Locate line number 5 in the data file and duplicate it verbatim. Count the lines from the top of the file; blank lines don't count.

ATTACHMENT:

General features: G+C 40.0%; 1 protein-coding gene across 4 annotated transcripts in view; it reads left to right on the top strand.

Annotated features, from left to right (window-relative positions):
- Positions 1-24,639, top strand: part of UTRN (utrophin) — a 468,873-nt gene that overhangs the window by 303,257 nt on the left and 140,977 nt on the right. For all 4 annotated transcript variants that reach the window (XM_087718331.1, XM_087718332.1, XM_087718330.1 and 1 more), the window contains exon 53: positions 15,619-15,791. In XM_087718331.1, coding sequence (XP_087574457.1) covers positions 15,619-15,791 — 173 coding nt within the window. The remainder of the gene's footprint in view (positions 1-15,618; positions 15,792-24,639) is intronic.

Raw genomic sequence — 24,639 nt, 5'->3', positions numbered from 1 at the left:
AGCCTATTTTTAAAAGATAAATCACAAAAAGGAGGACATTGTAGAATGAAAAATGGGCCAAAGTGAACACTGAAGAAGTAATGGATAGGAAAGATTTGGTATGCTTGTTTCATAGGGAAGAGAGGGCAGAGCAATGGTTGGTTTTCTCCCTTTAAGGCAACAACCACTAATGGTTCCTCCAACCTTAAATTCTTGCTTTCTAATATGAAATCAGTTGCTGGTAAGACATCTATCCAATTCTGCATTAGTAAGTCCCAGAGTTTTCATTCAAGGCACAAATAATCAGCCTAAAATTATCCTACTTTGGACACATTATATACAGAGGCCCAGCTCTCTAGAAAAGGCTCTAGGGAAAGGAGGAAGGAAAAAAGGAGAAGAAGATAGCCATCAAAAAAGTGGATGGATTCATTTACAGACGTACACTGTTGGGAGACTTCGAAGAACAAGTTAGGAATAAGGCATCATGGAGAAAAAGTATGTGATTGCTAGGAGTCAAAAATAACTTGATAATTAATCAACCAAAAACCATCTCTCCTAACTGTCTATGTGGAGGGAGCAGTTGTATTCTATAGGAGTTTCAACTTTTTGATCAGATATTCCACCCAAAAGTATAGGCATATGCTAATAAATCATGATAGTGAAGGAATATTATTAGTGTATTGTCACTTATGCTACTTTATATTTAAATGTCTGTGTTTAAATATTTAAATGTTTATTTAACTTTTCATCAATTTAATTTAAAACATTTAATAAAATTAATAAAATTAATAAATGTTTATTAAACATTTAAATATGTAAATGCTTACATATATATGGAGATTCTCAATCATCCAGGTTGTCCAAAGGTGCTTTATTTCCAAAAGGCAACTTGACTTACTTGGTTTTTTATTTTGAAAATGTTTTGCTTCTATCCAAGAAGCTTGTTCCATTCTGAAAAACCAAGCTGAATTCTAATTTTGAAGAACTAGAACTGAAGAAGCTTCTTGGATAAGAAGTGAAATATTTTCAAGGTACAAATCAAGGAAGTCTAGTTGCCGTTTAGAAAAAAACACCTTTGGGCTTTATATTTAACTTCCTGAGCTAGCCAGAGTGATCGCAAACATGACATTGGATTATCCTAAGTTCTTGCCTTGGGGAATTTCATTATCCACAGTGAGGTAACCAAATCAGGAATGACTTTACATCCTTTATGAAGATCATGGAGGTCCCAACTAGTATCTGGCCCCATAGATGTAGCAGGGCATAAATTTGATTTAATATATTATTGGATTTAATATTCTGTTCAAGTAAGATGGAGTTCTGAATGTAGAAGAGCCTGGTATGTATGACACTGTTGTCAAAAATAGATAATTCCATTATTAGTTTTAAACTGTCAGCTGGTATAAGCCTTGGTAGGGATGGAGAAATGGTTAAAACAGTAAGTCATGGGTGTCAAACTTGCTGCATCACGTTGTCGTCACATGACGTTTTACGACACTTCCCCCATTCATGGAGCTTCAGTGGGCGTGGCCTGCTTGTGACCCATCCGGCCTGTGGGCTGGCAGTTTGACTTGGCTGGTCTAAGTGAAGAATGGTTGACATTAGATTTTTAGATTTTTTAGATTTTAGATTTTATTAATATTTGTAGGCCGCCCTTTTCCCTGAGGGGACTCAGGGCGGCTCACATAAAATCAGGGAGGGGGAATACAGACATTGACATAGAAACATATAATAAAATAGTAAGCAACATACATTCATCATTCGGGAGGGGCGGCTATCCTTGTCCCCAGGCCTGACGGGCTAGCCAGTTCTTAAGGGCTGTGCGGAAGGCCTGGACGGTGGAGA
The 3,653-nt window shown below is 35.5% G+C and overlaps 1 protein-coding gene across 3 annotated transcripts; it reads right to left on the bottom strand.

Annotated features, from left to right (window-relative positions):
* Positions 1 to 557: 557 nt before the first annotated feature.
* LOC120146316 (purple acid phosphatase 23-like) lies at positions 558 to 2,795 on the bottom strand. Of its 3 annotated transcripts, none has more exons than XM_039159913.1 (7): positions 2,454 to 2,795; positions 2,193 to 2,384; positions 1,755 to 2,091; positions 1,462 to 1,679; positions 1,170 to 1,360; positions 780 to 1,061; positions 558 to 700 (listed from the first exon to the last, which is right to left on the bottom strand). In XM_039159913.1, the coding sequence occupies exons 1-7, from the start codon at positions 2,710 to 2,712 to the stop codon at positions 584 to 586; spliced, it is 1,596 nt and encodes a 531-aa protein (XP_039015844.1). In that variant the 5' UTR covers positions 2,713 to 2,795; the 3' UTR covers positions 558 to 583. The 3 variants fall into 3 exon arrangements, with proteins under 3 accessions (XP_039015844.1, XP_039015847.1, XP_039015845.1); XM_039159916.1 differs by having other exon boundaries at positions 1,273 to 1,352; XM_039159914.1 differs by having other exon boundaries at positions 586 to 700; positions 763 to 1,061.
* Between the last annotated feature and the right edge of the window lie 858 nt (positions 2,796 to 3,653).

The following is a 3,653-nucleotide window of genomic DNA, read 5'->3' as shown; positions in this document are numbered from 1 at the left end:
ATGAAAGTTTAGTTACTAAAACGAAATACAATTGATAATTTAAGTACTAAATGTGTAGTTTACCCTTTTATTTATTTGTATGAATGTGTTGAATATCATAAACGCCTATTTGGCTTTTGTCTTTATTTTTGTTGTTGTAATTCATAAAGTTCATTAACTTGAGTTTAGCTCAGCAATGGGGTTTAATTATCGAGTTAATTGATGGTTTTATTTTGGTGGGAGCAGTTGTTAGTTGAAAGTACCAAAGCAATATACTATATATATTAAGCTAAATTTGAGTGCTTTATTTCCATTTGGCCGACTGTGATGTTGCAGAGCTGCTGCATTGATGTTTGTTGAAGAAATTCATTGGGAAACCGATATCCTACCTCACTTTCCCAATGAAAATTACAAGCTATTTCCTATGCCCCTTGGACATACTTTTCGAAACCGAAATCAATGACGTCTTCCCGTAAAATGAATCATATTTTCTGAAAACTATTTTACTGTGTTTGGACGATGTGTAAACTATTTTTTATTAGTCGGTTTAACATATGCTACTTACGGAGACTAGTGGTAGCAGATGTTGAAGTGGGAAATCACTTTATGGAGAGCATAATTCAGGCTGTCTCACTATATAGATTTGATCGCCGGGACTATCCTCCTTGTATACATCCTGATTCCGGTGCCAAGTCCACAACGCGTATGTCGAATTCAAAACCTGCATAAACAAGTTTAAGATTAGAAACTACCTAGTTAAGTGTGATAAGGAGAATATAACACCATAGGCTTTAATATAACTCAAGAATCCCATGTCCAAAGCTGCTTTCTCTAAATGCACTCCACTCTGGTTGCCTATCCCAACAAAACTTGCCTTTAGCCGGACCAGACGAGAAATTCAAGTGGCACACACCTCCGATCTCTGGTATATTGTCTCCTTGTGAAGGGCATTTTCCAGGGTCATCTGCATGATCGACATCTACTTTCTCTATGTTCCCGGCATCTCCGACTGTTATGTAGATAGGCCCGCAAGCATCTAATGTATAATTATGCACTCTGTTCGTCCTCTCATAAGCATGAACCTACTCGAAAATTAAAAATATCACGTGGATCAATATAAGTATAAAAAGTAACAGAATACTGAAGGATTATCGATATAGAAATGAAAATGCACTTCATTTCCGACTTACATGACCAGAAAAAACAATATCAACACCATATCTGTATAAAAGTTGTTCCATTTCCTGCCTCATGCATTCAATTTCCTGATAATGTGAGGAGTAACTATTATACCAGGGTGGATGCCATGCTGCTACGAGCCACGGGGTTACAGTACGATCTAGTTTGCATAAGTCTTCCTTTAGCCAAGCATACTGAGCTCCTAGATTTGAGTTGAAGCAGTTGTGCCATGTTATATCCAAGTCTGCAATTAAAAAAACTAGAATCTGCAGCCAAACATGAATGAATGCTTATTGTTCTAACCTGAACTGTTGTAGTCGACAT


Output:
AGCCTATTTTTAAAAGATAAATCACAAAAAGGAGGACATTGTAGAATGAAAAATGGGCCAAAGTGAACACTGAAGAAGTAATGGATAGGAAAGATTTGGTATGCTTGTTTCATAGGGAAGAGAGGGCAGAGCAATGGTTGGTTTTCTCCCTTTAAGGCAACAACCACTAATGGTTCCTCCAACCTTAAATTCTTGCTTTCTAATATGAAATCAGTTGCTGGTAAGACATCTATCCAATTCTGCATTAGTAAGTCCCAGAGTTTTCATTCAAGGCACAAATAATCAGCCTAAAATTATCCTACTTTGGACACATTATATACAGAGGCCCAGCTCTCTAGAAAAGGCTCTAGGGAAAGGAGGAAGGAAAAAAGGAGAAGAAGATAGCCATCAAAAAAGTGGATGGATTCATTTACAGACGTACACTGTTGGGAGACTTCGAAGAACAAGTTAGGAATAAGGCATCATGGAGAAAAAGTATGTGATTGCTAGGAGTCAAAAATAACTTGATAATTAATCAACCAAAAACCATCTCTCCTAACTGTCTATGTGGAGGGAGCAGTTGTATTCTATAGGAGTTTCAACTTTTTGATCAGATATTCCACCCAAAAGTATAGGCATATGCTAATAAATCATGATAGTGAAGGAATATTATTAGTGTATTGTCACTTATGCTACTTTATATTTAAATGTCTGTGTTTAAATATTTAAATGTTTATTTAACTTTTCATCAATTTAATTTAAAACATTTAATAAAATTAATAAAATTAATAAATGTTTATTAAACATTTAAATATGTAAATGCTTACATATATATGGAGATTCTCAATCATCCAGGTTGTCCAAAGGTGCTTTATTTCCAAAAGGCAACTTGACTTACTTGGTTTTTTATTTTGAAAATGTTTTGCTTCTATCCAAGAAGCTTGTTCCATTCTGAAAAACCAAGCTGAATTCTAATTTTGAAGAACTAGAACTGAAGAAGCTTCTTGGATAAGAAGTGAAATATTTTCAAGGTACAAATCAAGGAAGTCTAGTTGCCGTTTAGAAAAAAACACCTTTGGGCTTTATATTTAACTTCCTGAGCTAGCCAGAGTGATCGCAAACATGACATTGGATTATCCTAAGTTCTTGCCTTGGGGAATTTCATTATCCACAGTGAGGTAACCAAATCAGGAATGACTTTACATCCTTTATGAAGATCATGGAGGTCCCAACTAGTATCTGGCCCCATAGATGTAGCAGGGCATAAATTTGATTTAATATATTATTGGATTTAATATTCTGTTCAAGTAAGATGGAGTTCTGAATGTAGAAGAGCCTGGTATGTATGACACTGTTGTCAAAAATAGATAATTCCATTATTAGTTTTAAACTGTCAGCTGGTATAAGCCTTGGTAGGGATGGAGAAATGGTTAAAACAGTAAGTCATGGGTGTCAAACTTGCTGCATCACGTTGTCGTCACATGACGTTTTACGACACTTCCCCCATTCATGGAGCTTCAGTGGGCGTGGCCTGCTTGTGACCCATCCGGCCTGTGGGCTGGCAGTTTGACTTGGCTGGTCTAAGTGAAGAATGGTTGACATTAGATTTTTAGATTTTTTAGATTTTAGATTTTATTAATATTTGTAGGCCGCCCTTTTCCCTGAGGGGACTCAGGGCGGCTCACATAAAATCAGGGAGGGGGAATACAGACATTGACATAGAAACATATAATAAAATAGTAAGCAACATACATTCATCATTCGGGAGGGGCGGCTATCCTTGTCCCCAGGCCTGACGGGCTAGCCAGTTCTTAAGGGCTGTGCGGAAGGCCTGGACGGTGGAGA